New evidence for neurotransmitter influences on brain development

Trends Neurosci. 1997 Jun;20(6):269-74. doi: 10.1016/s0166-2236(96)01028-4.


The early appearance of monoamine systems in the developing mammalian CNS suggests that they play a role in neural development. We review data from two model systems that provide compelling new evidence of this role. In one model system-in utero exposure to cocaine-specific and robust alterations are seen in dopamine-rich areas of the cerebral cortex, such as the anterior cingulate cortex: D1 receptor-G protein coupling is greatly reduced, the GABAergic system is altered and pyramidal dendrites undergo excessive growth. In a second model system-a transgenic mouse line in which the gene that encodes monoamine oxidase A (MAOA) is disrupted, resulting in excessively high 5-HT levels-barrels fail to form in the developing somatosensory cortex. Both models reveal the effects of very early manipulation of monoamines on forebrain development, and the long-term anomalies that persist into adulthood.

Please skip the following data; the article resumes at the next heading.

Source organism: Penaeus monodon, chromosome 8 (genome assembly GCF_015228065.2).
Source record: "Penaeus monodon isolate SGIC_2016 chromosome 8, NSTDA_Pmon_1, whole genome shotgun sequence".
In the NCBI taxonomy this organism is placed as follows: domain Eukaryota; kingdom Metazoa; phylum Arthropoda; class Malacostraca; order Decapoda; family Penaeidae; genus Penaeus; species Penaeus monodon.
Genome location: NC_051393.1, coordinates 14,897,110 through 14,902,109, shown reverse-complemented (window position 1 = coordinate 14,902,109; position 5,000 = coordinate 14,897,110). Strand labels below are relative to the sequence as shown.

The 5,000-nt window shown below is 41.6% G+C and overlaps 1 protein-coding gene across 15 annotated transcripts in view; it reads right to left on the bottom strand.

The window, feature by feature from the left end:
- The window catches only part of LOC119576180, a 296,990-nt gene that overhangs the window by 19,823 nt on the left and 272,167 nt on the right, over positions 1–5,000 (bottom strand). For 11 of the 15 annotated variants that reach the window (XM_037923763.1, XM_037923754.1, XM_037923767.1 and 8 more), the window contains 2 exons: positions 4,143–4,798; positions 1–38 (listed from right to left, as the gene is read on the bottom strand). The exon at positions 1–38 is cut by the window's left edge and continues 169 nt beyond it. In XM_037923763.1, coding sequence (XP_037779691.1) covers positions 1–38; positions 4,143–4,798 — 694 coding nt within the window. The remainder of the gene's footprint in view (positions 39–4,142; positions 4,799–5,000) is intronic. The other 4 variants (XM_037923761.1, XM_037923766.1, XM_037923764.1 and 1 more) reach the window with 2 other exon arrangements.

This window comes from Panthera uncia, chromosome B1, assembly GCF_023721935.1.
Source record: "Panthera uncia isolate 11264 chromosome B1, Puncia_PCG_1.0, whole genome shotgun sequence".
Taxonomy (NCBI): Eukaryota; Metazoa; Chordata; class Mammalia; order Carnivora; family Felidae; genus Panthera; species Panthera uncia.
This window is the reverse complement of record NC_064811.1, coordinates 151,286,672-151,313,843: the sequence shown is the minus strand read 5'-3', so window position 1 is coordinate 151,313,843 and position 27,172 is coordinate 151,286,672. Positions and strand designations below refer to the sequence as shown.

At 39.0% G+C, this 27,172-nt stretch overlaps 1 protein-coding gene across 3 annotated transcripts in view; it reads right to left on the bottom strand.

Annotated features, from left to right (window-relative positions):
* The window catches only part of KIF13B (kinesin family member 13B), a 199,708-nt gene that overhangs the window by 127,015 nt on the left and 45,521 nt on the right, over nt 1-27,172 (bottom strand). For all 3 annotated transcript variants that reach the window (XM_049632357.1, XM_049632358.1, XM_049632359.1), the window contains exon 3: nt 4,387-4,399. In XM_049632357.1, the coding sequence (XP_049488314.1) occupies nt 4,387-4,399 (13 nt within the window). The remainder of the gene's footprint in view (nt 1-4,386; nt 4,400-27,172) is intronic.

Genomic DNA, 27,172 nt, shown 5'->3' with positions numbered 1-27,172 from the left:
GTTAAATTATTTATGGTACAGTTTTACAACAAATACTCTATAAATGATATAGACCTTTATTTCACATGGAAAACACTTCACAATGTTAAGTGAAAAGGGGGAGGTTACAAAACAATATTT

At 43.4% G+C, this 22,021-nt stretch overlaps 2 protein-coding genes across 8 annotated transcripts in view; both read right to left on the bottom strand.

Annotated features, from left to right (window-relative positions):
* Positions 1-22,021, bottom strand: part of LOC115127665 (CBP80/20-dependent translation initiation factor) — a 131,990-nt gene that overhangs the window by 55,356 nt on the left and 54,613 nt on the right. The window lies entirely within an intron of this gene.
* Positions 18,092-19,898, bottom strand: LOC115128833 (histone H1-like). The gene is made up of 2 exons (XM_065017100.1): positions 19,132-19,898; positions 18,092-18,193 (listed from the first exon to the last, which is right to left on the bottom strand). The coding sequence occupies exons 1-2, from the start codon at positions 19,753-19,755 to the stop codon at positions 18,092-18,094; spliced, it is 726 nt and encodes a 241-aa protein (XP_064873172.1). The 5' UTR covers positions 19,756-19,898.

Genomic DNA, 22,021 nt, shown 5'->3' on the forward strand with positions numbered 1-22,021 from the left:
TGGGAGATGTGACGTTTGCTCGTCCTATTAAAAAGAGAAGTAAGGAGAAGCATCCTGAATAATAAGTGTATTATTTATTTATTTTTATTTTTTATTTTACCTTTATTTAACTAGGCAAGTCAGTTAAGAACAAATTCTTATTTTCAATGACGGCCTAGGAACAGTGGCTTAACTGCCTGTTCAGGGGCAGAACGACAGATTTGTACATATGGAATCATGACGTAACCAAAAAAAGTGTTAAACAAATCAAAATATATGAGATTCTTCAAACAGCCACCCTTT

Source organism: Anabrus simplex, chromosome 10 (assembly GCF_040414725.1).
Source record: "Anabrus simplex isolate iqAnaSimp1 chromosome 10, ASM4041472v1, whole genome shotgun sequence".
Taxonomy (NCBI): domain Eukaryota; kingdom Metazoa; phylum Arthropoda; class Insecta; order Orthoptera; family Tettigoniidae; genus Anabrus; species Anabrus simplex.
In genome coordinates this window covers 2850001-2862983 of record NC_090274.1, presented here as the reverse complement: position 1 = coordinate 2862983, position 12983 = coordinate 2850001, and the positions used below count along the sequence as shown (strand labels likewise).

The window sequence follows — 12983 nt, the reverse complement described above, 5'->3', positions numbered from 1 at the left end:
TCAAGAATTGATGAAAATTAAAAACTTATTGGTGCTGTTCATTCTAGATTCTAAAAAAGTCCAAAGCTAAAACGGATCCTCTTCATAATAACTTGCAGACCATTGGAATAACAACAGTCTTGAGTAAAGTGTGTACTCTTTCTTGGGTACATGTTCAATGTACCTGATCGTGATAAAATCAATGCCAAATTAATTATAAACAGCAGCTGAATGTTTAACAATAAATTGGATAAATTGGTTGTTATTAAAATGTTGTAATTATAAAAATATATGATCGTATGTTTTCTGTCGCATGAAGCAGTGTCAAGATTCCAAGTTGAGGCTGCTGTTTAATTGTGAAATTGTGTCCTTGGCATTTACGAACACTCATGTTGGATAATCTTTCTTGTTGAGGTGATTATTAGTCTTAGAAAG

Publication types

  • Research Support, U.S. Gov't, P.H.S.
  • Review

MeSH terms

  • Animals
  • Brain / drug effects
  • Brain / embryology
  • Brain / growth & development*
  • Cocaine / toxicity
  • Female
  • Mice
  • Mice, Transgenic
  • Neurotransmitter Agents / physiology*
  • Pregnancy
  • Prenatal Exposure Delayed Effects


  • Neurotransmitter Agents
  • Cocaine